The food blog ....

.... is dying, people!!!! Please to update. In the meanwhile, click on the pic below if you are craving some mouth-watering chaat !!

Chuck Norris can divide by zero!

Thanks E-I-S-I and Avdi for tagging me! The title is just something random, in the spirit of the tag !!!

Rules:Once you've been tagged, you are supposed to write a note with 25 random things, facts, habits, or goals about you. At the end, choose 25 people to be tagged. You have to tag the person who tagged you. If I tagged you, it's because I want to know more about you.

1. If a butterfly flaps it's wings in any corner of the universe, I gain weight.

2. I used to be an adventure sports gal - bungee jumping, para sailing, even swam across the river sharavati once and sky diving was next, until I got onto a freaky ride in a small park in Bath, ended up puking my guts out and they never went back in. The rides at Disney are all I can manage now.

3. I get extremely competitive when playing games

4. I'm a food voyeur. People who have those amazing food blogs, yes, I'm that lurker ....

5. I want to learn to play the piano and then the veena or sitar.

6. Procrastination is my middle name, I've had access to a piano for about a year now ......

7. I'm pretty unartistic - my stained glass instructor had to gulp before he complimented my work.

8. I found recently that not all young adult fantasy fiction can be enjoyed by adults too. Twilight is rubbish.

9. I love buying makeup, when I was single this was where all my money went

10. I can get drunk on a glass of beer

11. I dont forget faces, names yes ....

12. I'm bad at languages ... the ostensible reason is because I had a traumatic incident in high school involving my language teacher, her knuckles, my head ....

13. I get loud when I'm excited or angry.

14. I'm short tempered, but once I've had my say I forgive very easily too and dont harbour grudges

15. I love fashion and designerwear although I'm a huge cheapskate. If it wasnt for B, I would still be ogling the things I lusted after on the internet while convincing myself that I couldnt afford them.

16. I love to get flowers, even if there's no occasion ....

17. I recently developed the biggest obssesion for high heels, my fav pair are animal print slingbacks with 3" heels. Loooove them!!!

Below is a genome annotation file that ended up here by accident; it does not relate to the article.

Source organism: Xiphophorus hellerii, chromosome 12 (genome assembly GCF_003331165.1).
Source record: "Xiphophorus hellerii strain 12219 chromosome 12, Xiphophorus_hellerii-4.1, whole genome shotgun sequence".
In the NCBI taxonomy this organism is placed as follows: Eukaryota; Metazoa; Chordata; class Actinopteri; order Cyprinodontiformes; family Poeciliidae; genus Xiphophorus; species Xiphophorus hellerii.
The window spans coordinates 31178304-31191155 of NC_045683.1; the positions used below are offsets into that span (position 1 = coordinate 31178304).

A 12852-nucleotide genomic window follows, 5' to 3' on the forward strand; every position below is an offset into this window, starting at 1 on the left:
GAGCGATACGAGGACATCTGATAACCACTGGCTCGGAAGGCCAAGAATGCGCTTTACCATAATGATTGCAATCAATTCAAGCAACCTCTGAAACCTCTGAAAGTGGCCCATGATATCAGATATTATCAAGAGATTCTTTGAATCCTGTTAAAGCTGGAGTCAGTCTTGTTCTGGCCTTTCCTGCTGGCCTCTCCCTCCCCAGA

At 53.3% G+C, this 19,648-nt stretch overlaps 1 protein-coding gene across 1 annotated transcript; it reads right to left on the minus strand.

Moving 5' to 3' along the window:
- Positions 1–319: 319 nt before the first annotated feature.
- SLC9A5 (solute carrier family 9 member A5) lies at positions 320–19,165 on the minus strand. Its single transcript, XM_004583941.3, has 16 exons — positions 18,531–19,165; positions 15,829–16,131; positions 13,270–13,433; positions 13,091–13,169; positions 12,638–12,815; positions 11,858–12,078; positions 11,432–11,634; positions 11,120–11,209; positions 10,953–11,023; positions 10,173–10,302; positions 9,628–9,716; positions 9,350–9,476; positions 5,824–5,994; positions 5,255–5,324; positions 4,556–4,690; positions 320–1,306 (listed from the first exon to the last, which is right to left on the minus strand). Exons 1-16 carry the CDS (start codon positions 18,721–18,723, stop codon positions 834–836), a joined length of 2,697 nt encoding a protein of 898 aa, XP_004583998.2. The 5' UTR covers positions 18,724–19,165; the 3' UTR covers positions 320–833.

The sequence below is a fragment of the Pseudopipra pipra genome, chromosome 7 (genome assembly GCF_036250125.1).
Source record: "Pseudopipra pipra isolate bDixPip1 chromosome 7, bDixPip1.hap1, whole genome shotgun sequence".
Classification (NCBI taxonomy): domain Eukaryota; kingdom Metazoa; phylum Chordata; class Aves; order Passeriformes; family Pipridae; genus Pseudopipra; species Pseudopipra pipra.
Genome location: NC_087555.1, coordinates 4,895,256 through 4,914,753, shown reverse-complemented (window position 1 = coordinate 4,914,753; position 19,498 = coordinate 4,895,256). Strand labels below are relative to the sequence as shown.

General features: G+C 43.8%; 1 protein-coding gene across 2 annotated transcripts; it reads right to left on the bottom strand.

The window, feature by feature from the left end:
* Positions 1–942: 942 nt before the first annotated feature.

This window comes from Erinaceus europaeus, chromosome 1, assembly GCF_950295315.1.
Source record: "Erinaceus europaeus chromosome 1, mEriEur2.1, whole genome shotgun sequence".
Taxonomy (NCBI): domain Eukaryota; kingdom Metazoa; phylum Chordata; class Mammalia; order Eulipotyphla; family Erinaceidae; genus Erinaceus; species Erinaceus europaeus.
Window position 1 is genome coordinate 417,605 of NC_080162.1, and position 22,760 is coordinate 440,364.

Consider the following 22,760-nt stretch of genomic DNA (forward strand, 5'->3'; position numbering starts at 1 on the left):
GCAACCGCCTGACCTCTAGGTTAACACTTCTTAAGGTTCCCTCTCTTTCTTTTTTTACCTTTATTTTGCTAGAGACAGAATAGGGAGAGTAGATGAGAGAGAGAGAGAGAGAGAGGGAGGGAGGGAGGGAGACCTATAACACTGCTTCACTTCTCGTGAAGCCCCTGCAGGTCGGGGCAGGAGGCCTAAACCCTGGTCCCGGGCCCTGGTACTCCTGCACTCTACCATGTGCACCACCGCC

18. Yes, yes, yes, I'm obssessed with shoes.

19. I'm always being mistaken for Mexican, I've lost count the number of times random strangers have come upto me and started jabbering away. Even Indians think so sometimes. I've often thought I should just learn Spanish so I can lead an exciting double life. But,but, but .... see point 12.

20. My favorite color changes every year, generally I wont have a clue what it is until I look into my wardrobe and suddenly find every article of clothing in shades of a single color. Currently it's brown.

21. I cry for most movies, but I was dry eyed during Titanic. I hate that movie.

22. I crack up over Chuck Norris jokes ... here's another 'Chuck Norris doesn't read books. He stares them down until he gets the information he wants.'

23. I'm a cat person

24. I love painted toenails .... looking at this list I think I might have a foot fetish.

25. My name is short, and I was thankful for that fact when I moved abroad since (I thought) it would be easy for people to pronounce/ remember/ understand etc. And then I got called Bryan.

I think most people I know have already been tagged so I wont tag anyone but feel free to do this if you want to. Coming up with 25 random things is pretty tough, btw!!

Review: Careless In Red

Rating: 2.5 / 5

I know I said that I would stop reading Elizabeth George, but after the twist in her last novel - which shocked millions of fans worldwide this Papaya being no exception - I knew that I would have to at least read this one just to see where she was taking the series.

For an introduction to Elizabeth George and her Lynley-Havers mystery series go here.

After the events of the previous book, Lynley has taken some time off from New Scotland Yard and is engaged on a walking tour of the coast of Cornwall, where his ancestral home is located. One day at the foot of a cliff near the picturesque Polcare Cove, the holiday home of vet Daidre Trahair, he finds the body of a climber.

The body is of a local boy, Santo Kerne. Santo is like the Energizer bunny, upto a lot of stuff, none of it good however. Santo has broken up with his girlfriend Madlyn after making her pregnant, has an older lover, a sister who will inherit the family business after him, a father who was suspiciously involved in a similar death years ago and an unstable mother channelling Mrs. Robinson. To add to these are a local boy who loves Madlyn, Madlyn's father and a surrogate grandfather who are mad at what Santo has done to Madlyn. Sex, jealousy, money, rage, the motives for doing away with Santo are plenty and more.

DI Beatrice Hannaford, in charge of the investigation, with a limited number of officers available to her in out-o-the-way Cornwall, quickly realises that she might as well use Lynley's expertise even though he is a suspect. Lynley turns to Barbara Havers for help and soon the duo are doing what they do best.

While George is back to her old style of writing, instead of the police procedural format she chose for the previous one, I didnt find myself getting involved in this story as much. She adds to her repertoire of dysfunctional families, however I knew even while reading that a large number of the sub-plots were getting nowhere and I didnt particularly like any of the characters. And a lot of times the story felt static, even though I skimmed .... a LOT. 620 pages will do that for you.

But, Lynley is back, people!!! And I'm always happy to see Barb who livens up the proceedings the minute she steps in, these two are the sole reason this gets the extra half points in the rating. I did feel it was impossible for him to recover after the last book but George does a great job with continuity for her fans exploring his grief and subsequent re-connection with the world, even having him getting protective of Daidre who the police suspect is lying through her teeth. Of course, this being George she gives that sub-plot no resolution, but at least it shows Lynley almost ready to return to his world.

So, summing up, a book to be read only as part of the series. Others will definitely find it a boring read, and as there are plenty of George's novels in the series which make great reads I see no reason for someone to start here.